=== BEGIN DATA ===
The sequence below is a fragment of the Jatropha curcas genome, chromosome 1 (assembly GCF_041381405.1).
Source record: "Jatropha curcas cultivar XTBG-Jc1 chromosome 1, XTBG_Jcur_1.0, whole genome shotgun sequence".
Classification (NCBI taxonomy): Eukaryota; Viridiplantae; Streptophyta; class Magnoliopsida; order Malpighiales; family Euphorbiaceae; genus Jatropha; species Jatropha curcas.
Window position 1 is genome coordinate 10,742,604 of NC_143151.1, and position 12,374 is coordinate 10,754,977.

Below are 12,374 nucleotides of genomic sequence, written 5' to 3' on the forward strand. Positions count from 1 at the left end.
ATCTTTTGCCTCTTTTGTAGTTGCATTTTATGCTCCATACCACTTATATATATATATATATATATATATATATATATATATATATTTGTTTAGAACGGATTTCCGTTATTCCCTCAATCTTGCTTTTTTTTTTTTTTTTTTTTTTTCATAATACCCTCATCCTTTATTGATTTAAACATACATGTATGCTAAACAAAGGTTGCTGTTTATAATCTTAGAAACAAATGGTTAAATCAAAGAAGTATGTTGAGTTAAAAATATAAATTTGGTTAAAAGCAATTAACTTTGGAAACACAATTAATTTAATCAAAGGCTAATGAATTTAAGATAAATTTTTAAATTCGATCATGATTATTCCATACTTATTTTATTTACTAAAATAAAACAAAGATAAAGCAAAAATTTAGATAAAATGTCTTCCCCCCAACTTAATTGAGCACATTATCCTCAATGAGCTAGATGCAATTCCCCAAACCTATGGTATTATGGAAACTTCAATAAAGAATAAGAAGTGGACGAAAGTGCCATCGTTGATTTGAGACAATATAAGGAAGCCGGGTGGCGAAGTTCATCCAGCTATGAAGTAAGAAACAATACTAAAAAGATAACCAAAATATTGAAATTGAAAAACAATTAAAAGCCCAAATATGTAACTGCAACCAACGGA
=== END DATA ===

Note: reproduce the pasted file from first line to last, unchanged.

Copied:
The sequence below is a fragment of the Jatropha curcas genome, chromosome 1 (assembly GCF_041381405.1).
Source record: "Jatropha curcas cultivar XTBG-Jc1 chromosome 1, XTBG_Jcur_1.0, whole genome shotgun sequence".
Classification (NCBI taxonomy): Eukaryota; Viridiplantae; Streptophyta; class Magnoliopsida; order Malpighiales; family Euphorbiaceae; genus Jatropha; species Jatropha curcas.
Window position 1 is genome coordinate 10,742,604 of NC_143151.1, and position 12,374 is coordinate 10,754,977.

Below are 12,374 nucleotides of genomic sequence, written 5' to 3' on the forward strand. Positions count from 1 at the left end.
ATCTTTTGCCTCTTTTGTAGTTGCATTTTATGCTCCATACCACTTATATATATATATATATATATATATATATATATATATATATTTGTTTAGAACGGATTTCCGTTATTCCCTCAATCTTGCTTTTTTTTTTTTTTTTTTTTTTTCATAATACCCTCATCCTTTATTGATTTAAACATACATGTATGCTAAACAAAGGTTGCTGTTTATAATCTTAGAAACAAATGGTTAAATCAAAGAAGTATGTTGAGTTAAAAATATAAATTTGGTTAAAAGCAATTAACTTTGGAAACACAATTAATTTAATCAAAGGCTAATGAATTTAAGATAAATTTTTAAATTCGATCATGATTATTCCATACTTATTTTATTTACTAAAATAAAACAAAGATAAAGCAAAAATTTAGATAAAATGTCTTCCCCCCAACTTAATTGAGCACATTATCCTCAATGAGCTAGATGCAATTCCCCAAACCTATGGTATTATGGAAACTTCAATAAAGAATAAGAAGTGGACGAAAGTGCCATCGTTGATTTGAGACAATATAAGGAAGCCGGGTGGCGAAGTTCATCCAGCTATGAAGTAAGAAACAATACTAAAAAGATAACCAAAATATTGAAATTGAAAAACAATTAAAAGCCCAAATATGTAACTGCAACCAACGGA